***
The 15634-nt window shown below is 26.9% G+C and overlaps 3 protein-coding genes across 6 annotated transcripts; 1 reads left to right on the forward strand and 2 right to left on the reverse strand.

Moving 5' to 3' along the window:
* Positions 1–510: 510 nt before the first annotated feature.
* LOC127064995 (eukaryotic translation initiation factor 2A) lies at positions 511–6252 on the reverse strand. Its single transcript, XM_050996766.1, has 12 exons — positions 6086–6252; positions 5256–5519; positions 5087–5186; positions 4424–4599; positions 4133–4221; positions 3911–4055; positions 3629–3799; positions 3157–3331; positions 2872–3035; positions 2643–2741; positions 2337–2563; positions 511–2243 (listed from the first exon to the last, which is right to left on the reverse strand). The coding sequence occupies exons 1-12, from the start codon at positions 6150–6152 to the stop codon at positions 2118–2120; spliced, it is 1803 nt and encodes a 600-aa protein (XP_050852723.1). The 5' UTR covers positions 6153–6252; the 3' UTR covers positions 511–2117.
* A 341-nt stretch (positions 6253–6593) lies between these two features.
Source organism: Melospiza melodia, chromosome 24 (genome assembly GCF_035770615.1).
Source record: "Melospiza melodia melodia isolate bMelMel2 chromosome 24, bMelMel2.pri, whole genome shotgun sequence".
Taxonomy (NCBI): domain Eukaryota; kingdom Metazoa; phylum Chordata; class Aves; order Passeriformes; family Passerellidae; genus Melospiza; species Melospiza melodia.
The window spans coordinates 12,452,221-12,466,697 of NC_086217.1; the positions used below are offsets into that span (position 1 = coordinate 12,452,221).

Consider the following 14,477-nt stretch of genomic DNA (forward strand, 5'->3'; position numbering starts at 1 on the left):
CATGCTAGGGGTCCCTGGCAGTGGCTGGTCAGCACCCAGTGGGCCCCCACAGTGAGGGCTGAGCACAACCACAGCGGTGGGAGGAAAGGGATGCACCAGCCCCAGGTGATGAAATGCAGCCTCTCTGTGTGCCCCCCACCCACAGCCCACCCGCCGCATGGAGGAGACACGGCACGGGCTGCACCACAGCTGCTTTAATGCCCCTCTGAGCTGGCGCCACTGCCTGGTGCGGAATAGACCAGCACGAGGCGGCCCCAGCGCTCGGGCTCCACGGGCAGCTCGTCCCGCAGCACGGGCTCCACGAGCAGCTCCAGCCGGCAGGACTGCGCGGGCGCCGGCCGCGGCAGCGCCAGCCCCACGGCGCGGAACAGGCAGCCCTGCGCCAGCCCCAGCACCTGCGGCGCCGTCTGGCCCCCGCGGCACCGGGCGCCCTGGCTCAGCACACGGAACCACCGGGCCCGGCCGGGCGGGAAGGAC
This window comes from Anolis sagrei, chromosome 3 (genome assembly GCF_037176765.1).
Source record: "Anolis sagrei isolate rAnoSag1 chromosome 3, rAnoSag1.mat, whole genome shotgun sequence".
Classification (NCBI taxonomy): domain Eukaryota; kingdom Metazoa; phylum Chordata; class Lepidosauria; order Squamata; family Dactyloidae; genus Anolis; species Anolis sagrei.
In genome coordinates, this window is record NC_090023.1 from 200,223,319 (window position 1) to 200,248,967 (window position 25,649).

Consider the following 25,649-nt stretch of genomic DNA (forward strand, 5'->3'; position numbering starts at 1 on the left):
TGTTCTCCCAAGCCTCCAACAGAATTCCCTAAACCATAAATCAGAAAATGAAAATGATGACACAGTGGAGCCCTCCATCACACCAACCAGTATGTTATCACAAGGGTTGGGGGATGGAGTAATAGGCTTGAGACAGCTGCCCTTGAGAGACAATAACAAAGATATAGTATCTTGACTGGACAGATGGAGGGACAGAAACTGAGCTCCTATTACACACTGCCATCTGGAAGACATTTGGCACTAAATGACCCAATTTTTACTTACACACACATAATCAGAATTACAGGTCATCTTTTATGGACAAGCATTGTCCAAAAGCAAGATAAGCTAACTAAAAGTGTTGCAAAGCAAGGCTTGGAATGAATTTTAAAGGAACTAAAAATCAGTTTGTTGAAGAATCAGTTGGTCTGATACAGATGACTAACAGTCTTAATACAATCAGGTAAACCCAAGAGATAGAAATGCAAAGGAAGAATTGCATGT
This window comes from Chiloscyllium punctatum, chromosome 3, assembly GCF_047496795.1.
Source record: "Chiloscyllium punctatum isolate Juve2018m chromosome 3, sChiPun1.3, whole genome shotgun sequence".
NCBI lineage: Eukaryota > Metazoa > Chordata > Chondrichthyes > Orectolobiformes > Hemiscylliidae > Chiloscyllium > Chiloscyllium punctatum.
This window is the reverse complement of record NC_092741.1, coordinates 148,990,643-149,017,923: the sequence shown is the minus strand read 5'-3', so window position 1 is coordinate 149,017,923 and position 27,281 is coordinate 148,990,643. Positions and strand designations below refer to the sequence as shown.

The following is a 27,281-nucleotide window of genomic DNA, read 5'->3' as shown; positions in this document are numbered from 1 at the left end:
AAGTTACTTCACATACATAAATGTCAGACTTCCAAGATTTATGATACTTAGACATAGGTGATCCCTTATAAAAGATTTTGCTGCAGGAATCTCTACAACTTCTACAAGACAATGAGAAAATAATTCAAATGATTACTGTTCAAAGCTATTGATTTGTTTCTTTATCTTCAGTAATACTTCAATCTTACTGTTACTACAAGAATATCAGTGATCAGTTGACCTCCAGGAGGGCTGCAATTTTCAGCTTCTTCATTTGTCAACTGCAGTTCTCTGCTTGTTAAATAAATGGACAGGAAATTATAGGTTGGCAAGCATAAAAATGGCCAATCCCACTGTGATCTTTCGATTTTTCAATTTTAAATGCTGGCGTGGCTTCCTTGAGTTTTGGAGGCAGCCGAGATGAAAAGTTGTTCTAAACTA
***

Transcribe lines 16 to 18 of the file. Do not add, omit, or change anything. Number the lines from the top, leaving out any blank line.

Consider the following 25,649-nt stretch of genomic DNA (forward strand, 5'->3'; position numbering starts at 1 on the left):
TGTTCTCCCAAGCCTCCAACAGAATTCCCTAAACCATAAATCAGAAAATGAAAATGATGACACAGTGGAGCCCTCCATCACACCAACCAGTATGTTATCACAAGGGTTGGGGGATGGAGTAATAGGCTTGAGACAGCTGCCCTTGAGAGACAATAACAAAGATATAGTATCTTGACTGGACAGATGGAGGGACAGAAACTGAGCTCCTATTACACACTGCCATCTGGAAGACATTTGGCACTAAATGACCCAATTTTTACTTACACACACATAATCAGAATTACAGGTCATCTTTTATGGACAAGCATTGTCCAAAAGCAAGATAAGCTAACTAAAAGTGTTGCAAAGCAAGGCTTGGAATGAATTTTAAAGGAACTAAAAATCAGTTTGTTGAAGAATCAGTTGGTCTGATACAGATGACTAACAGTCTTAATACAATCAGGTAAACCCAAGAGATAGAAATGCAAAGGAAGAATTGCATGT
This window comes from Chiloscyllium punctatum, chromosome 3, assembly GCF_047496795.1.